Scott’s Thoughts: The Kingdom of Service

“Not what I have, but what I do, is my kingdom.”

Thomas Carlyle, (December 4, 1795 – February 5, 1881) Scottish philosopher, satirical writer, essayist, historian and teacher.

Full Service

Building a career in real estate is less about the tools or inventory at your disposal than what you do with them. This basic truism is so banal it’s almost not worth mentioning, except that people seem to overlook it year after year. You might work with a great office, have the latest lead capture and smartphone technology at your fingertips, and have a stellar inventory at your disposal, but if you don’t take your commitment to service to your highest possible level, you’ll consistently fall short of your goals.

How you serve is far more valuable than what you sell. With this in mind, I thought it might help everyone if we take a look at three of the key tenets of service:

1. Speedy Response: Being first goes a long way to making an impression. When leads come to you through email, Twitter, Facebook, or voice mail, how fast are you with your response? If you receive a message on Saturday morning, do you wait until Monday to follow-up, or do you fire off a quick response (or make a call) Saturday afternoon? Calling on a Monday is run-of-the mill. Calling on a Saturday afternoon is good. But calling twenty minutes after the message on Saturday morning? That’s exceptional. Get that human interaction started as soon as possible. Let them know there’s someone on the other end.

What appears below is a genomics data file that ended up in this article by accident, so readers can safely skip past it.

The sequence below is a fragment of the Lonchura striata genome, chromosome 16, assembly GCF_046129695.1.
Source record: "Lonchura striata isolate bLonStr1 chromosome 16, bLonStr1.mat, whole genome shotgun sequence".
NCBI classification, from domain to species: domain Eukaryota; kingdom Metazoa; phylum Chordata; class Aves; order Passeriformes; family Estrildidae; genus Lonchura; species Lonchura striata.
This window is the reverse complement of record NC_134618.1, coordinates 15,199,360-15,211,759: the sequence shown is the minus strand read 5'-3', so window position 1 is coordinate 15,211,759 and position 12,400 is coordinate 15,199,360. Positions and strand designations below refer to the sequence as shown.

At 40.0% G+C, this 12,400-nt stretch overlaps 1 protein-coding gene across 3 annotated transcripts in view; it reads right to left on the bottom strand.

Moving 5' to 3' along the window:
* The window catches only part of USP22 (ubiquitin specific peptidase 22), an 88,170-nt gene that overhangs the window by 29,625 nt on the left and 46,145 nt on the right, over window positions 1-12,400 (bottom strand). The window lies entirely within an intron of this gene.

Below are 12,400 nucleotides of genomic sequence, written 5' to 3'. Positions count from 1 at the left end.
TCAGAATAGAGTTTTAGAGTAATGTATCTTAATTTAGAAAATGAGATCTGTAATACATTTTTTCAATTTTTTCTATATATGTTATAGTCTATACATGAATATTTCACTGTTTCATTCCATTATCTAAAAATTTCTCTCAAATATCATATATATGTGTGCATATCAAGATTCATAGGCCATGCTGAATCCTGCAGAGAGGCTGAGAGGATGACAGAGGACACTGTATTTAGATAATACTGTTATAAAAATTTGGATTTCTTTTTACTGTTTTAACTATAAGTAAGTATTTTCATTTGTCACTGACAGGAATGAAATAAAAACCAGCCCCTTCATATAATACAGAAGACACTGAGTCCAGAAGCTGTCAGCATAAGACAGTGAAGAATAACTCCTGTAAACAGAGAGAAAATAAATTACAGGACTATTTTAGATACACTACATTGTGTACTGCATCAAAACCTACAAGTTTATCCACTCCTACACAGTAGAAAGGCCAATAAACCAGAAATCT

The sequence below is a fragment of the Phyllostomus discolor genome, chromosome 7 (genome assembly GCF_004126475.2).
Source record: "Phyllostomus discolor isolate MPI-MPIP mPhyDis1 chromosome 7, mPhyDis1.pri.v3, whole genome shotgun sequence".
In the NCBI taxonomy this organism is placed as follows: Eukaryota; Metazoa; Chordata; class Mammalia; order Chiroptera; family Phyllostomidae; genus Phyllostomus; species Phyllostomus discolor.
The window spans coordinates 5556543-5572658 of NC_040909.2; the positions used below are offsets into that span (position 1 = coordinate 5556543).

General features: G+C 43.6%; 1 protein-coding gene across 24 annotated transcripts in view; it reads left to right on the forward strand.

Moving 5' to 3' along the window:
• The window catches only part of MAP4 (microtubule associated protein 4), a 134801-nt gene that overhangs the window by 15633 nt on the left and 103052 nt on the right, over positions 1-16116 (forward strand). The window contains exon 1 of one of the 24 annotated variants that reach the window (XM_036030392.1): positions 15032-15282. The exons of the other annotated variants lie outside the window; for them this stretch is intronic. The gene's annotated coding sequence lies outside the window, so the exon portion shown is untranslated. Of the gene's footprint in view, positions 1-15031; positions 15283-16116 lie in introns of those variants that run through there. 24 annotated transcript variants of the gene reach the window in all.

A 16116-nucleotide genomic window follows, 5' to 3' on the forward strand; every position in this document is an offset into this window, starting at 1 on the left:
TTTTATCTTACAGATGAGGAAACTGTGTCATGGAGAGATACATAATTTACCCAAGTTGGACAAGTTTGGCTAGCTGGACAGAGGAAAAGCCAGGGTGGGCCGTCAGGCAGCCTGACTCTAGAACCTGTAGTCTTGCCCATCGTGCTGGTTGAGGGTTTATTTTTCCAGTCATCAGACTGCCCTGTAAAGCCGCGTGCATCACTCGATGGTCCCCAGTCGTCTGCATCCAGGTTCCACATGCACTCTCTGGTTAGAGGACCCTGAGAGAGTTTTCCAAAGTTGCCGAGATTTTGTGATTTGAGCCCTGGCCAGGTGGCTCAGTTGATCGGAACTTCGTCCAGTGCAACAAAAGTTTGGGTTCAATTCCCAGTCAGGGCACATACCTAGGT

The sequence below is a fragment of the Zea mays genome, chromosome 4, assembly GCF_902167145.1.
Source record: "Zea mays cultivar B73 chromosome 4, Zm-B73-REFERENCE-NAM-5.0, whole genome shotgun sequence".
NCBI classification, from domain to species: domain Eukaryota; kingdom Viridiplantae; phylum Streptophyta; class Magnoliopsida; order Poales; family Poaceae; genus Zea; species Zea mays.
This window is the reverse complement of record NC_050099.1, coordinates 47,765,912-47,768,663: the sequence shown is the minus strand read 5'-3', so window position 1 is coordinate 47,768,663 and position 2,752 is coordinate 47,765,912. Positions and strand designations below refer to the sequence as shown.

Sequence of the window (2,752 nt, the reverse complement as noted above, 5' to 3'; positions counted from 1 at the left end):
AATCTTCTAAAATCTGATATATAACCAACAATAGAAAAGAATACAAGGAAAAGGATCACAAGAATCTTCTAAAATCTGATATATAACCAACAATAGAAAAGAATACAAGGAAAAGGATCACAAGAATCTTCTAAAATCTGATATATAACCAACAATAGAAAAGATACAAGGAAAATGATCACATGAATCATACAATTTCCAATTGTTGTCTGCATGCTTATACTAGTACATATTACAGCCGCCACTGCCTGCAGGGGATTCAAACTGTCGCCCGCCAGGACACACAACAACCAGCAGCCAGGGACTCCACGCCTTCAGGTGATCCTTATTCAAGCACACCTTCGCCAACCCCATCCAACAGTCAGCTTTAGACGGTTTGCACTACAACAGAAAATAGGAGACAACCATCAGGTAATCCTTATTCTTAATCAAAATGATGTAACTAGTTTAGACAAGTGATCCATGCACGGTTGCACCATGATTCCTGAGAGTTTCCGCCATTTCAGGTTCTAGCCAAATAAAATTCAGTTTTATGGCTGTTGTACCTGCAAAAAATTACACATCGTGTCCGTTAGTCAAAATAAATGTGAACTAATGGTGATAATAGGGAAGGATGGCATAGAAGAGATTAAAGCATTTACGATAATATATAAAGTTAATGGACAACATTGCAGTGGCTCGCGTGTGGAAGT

2. Education through Information: Sometimes clients want basic information, and sometimes they’re asking for information because they’re trying to figure out the answer to a question they haven’t asked you yet. Knowing the difference is important. Always provide the information a client requests, but follow-up with a question of your own to the client: Is there a question I can help you answer in regard to [THE INFORMATION THEY REQUESTED]? Occasionally you have to help clients verbalize the question that’s on their mind. When you can helpfully educate (versus hard sell) a client, you’re building value in the relationship.

3. The Double Es, Enthusiasm & Empathy: Here’s the rule: Want it as bad as your client wants it, and suffer when your client suffers. It’s inevitable that over time you might forget the high emotional stakes in a real estate transaction, but if you do, your client will feel it. In no way should you allow emotional highs and lows on your client’s behalf cloud your professional judgment, but if you treat your client’s transaction with the attitude of a jaded agent, you’re falling down on service.

Mind well how you do what you do, and you will gradually build a kingdom based on superior service.

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